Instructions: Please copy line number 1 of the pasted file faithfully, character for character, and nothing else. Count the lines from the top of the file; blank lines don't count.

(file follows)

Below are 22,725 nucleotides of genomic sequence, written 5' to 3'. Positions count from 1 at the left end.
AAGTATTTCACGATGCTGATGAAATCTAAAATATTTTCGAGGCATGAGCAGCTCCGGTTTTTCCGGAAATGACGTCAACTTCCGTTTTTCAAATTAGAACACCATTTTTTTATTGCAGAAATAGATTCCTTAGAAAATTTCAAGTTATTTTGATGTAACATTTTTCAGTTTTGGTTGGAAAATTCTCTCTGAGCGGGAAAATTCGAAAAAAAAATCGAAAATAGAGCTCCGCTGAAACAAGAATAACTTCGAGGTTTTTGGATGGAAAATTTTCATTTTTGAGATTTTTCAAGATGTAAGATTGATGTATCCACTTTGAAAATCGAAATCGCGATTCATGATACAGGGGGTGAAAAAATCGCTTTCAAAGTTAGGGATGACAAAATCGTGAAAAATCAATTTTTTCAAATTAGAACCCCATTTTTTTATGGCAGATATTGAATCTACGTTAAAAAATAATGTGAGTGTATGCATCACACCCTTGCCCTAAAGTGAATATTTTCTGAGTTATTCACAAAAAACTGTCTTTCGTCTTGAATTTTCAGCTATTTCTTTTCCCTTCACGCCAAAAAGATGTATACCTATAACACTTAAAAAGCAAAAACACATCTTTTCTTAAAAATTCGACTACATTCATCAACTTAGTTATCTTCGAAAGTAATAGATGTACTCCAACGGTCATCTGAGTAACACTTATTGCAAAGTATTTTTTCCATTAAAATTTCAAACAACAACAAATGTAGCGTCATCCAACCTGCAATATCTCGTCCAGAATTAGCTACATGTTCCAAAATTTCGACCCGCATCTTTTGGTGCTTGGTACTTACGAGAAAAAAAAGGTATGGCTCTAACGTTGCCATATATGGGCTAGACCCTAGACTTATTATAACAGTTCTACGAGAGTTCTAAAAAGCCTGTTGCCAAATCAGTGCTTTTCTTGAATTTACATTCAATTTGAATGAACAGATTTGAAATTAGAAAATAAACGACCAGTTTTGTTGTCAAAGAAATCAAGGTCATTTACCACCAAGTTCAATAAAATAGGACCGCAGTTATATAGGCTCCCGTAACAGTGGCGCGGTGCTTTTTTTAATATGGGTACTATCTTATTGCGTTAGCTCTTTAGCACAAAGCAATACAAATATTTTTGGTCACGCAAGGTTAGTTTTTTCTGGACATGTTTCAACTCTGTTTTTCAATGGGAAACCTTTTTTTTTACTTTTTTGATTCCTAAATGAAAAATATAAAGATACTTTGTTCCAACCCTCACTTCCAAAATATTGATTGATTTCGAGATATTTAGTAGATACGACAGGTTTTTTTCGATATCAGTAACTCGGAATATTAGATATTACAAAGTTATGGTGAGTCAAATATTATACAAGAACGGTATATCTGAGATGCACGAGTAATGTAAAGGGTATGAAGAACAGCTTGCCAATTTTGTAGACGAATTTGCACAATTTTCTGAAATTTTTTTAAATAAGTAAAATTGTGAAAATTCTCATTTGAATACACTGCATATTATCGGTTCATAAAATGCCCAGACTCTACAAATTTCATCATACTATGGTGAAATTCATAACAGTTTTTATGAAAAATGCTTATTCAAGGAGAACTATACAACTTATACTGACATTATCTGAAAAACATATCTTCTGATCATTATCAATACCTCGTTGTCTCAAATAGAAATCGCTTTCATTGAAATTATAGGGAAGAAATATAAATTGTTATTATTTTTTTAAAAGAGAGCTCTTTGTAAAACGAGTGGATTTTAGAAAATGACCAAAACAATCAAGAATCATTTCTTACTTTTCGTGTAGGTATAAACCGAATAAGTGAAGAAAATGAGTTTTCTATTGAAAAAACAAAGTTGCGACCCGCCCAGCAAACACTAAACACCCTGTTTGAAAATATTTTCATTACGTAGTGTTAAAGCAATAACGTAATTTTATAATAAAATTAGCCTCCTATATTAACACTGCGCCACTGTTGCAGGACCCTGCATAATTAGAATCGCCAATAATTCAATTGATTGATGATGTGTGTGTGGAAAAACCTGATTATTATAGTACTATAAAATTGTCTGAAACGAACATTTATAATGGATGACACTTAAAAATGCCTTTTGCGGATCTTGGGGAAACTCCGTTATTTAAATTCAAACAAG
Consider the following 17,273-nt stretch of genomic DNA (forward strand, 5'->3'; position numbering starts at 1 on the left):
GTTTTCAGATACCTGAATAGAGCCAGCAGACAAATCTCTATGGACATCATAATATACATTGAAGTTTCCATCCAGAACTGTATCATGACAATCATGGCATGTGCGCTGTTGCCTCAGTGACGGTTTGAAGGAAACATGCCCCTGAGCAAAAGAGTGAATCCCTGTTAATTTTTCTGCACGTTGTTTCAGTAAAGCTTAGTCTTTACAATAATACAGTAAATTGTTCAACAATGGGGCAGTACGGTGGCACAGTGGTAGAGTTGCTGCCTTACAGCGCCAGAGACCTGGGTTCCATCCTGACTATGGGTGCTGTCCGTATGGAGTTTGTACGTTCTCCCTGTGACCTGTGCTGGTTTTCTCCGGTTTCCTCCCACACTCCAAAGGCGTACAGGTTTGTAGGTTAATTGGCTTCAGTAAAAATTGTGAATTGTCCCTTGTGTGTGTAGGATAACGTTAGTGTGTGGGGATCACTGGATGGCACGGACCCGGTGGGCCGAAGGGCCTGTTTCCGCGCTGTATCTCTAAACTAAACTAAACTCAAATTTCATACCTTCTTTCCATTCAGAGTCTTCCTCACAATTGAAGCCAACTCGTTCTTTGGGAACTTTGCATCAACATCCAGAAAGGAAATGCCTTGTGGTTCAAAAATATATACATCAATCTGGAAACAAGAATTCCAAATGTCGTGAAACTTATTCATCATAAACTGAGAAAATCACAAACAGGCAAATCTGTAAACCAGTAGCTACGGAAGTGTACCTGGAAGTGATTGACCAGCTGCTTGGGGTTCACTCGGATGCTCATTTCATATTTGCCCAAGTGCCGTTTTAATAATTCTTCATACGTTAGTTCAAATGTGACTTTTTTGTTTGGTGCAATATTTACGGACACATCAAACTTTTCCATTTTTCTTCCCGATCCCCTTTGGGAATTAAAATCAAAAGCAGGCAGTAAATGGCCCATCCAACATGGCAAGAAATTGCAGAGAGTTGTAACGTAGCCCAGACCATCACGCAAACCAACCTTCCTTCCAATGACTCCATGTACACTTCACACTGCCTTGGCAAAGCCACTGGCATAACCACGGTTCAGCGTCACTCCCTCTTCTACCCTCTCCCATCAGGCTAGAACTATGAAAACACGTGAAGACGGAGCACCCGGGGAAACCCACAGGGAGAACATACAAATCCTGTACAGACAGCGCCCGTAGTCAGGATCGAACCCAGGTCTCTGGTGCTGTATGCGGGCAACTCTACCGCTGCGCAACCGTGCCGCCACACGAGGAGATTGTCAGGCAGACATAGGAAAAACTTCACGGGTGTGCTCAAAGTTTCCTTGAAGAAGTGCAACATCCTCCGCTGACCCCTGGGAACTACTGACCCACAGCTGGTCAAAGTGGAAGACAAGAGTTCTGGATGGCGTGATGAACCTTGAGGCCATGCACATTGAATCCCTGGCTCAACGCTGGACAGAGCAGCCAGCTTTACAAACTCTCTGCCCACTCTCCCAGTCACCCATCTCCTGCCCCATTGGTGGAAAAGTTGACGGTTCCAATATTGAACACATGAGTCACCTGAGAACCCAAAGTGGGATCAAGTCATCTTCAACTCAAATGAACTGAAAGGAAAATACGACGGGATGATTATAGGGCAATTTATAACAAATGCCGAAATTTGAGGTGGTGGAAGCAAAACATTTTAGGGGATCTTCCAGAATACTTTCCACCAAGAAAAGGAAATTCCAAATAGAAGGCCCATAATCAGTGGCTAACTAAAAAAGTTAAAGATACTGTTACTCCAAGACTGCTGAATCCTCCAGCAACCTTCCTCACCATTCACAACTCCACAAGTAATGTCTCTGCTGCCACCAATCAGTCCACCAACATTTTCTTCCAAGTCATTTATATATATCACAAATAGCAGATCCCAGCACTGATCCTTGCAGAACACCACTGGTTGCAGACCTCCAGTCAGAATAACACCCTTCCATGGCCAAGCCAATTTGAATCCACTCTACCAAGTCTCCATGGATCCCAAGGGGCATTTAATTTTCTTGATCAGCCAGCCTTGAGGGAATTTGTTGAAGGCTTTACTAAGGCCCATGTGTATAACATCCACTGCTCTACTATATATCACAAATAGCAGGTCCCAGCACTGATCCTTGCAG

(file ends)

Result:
Below are 22,725 nucleotides of genomic sequence, written 5' to 3'. Positions count from 1 at the left end.